Baby Brain & the Absentminded Mama


Considering all the ways our bodies change when we're carrying a child- our bellies grow, of course, but there's also the crazy cravings, the heightened sense of smell, the pregnancy glow, and the weeks of stomach-churning nausea- it perhaps shouldn't be surprising that pregnancy also has an effect on the brain. Twenty years ago, researched from the Imperial College School of Medicine in London discovered that the brain actually appears to decrease in size- by as much as 6-7%- in the latter stages of pregnancy. At the time, it was thought that this shrinkage might be proof that the cognitive deficits associate with baby brain-the lapses in memory, the scattered thinking- were real (as opposed to all in our heads).


That particular study, however, was quite small- only 14 women's brains were scanned with MRI imaging. Much newer research, meanwhile, suggests that while the brain may shrink during pregnancy, in the weeks and months postpartum, certain areas of it will actually expand. Growth in the amygdala, for example, the area of the brain that deals with emotional reactions, helps a new mama become hypersensitive to her baby's wants and needs. (It may explain the arrival of that fierce Mama Bear protective instinct too). The amygdala also has a large number of receptors for oxytocin, the hormone that stimulates bonding. With each new hit of oxytocin- produced every time mama cuddles, breastfeeds, or even just stares into the face of her newborn- the amygdala may be encouraged to grow even larger; a larger amygdala, meanwhile, has even more hormone receptors. In this way, the simple act of doting on baby produces significant changes in a mama's gray matter.

And, the amygdala isn't the only part of the brain that grows:

  • Studies have long indicated that women are better multitaskers than men, but the gap may widen even further due to changes in the prefrontal cortex.
  • Growth in the hippocampus, the region responsible for learning and memory, suggests that new mothers may actually have better recall after giving birth, not worse.
  • We know that mamas are better able to recognize faces (particularly those of men) as well as better able to interpret emotions (especially emotions that are overly negative), because they have a heightened ability to sense danger.

The changes to a new mother's brain are so rapid and so significant, in fact, that researchers have called pregnancy as important a developmental event as puberty! Baby brain, the research indicates, doesn't leave a new mama addled; it makes her better able to cope with the demands and challenges of motherhood. And the best part? These changes don't seem to disappear or to wane, on the contrary, this enhanced cognition may very well last for a lifetime.

So, if baby brain makes us smarter, why can't I find my car keys?

For decades now, pregnant women have been warned about the onset of momnesia, so it wouldn't surprise me if you've misplaced an item in your home or lost your train of thought in the middle of a conversation and figured baby brain was to blame. One theory for these bouts of absentmindedness is that your brain is busy growing and rewiring and remodeling. In other words, your processor actually might be running a little slower during these next few months because your brain is upgrading itself to a more advanced 2.0 model.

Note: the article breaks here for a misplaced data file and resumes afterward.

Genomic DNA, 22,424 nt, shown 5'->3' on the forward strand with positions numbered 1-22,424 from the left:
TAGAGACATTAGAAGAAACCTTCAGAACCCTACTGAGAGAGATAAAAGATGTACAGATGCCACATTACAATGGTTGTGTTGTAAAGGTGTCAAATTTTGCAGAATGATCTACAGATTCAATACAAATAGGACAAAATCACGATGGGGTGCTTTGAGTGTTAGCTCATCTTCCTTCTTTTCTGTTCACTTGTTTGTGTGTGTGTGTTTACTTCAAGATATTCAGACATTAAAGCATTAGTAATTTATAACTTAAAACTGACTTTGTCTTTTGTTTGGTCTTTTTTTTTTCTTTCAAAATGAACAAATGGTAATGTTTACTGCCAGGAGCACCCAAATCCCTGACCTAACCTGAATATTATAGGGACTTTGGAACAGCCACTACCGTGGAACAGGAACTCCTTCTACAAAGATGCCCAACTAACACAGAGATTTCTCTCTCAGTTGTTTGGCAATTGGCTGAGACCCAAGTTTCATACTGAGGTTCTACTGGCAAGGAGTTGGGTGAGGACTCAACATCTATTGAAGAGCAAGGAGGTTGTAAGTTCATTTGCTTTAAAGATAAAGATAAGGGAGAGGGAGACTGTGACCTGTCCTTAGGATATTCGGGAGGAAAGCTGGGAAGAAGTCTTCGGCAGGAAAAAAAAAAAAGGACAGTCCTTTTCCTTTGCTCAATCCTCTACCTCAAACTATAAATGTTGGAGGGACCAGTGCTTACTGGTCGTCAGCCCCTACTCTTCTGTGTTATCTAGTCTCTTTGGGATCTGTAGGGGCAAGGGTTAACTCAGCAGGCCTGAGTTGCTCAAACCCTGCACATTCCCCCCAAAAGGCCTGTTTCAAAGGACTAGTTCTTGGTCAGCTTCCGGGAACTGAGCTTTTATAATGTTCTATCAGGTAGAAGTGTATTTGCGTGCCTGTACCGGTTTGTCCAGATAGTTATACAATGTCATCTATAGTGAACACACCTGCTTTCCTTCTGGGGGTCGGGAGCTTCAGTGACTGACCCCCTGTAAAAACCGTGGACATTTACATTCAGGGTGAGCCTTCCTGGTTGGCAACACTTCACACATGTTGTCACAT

It's also possible, however, that occasional episodes of momnesia don't have anything to do with pregnancy at all, are caused instead by the mere power of suggestion. After all, if you're convinced that your mental acuity is going to suffer, you may become hyperaware of every memory lapse or break in your concentration. Although you've certainly misplaced your car keys before, or forgotten to mail out a holiday card, you may be much more likely now to blame that on the baby. The concept of momnesia is so well known that it may become a bit of a self-fulfilling prophecy. So do yourself a favor and don't just assume that you're suffering a cognitive decline in the event that you start to feel foggy. Instead, take some proactive steps to stay sharp, and know that baby brain is actually a good thing.

  • Get More Zzzzs. Have I written a post yet, where this isn't mentioned? Sleep deprivation has been associated with a slew of side effects that sound an awful lot like the symptoms of momnesia: problems with attention and memory, impaired judgement, slowed reaction time, and poor visuo-motor performance. In fact, operating a vehicle while drowsy can be just a dangerous (if not more so) than drunk driving. Isn't it interesting that the percentage of pregnant women who suffer from sleep disorders (75%) is near equal to the percentage who claim to suffer from memory problems (80%)? Hmmm...
  • Get Organized. Having trouble keeping track of appointments and obligations? Well, who can blame you? You really do have more on your plate than you otherwise would, so make things easier on yourself. Jot down your to-dos on a giant wall calendar, carry a notepad of reminders in your jacket or purse, or start using the planner app on your iPad/smartphone.
  • Get Some Help. It's no secret that the busier and more distracted you are, the more likely small tasks are to fall through the cracks. So, when possible, delegate some of your responsibilities. Don't be shy about asking friends, family, or your partner for help whenever you need it.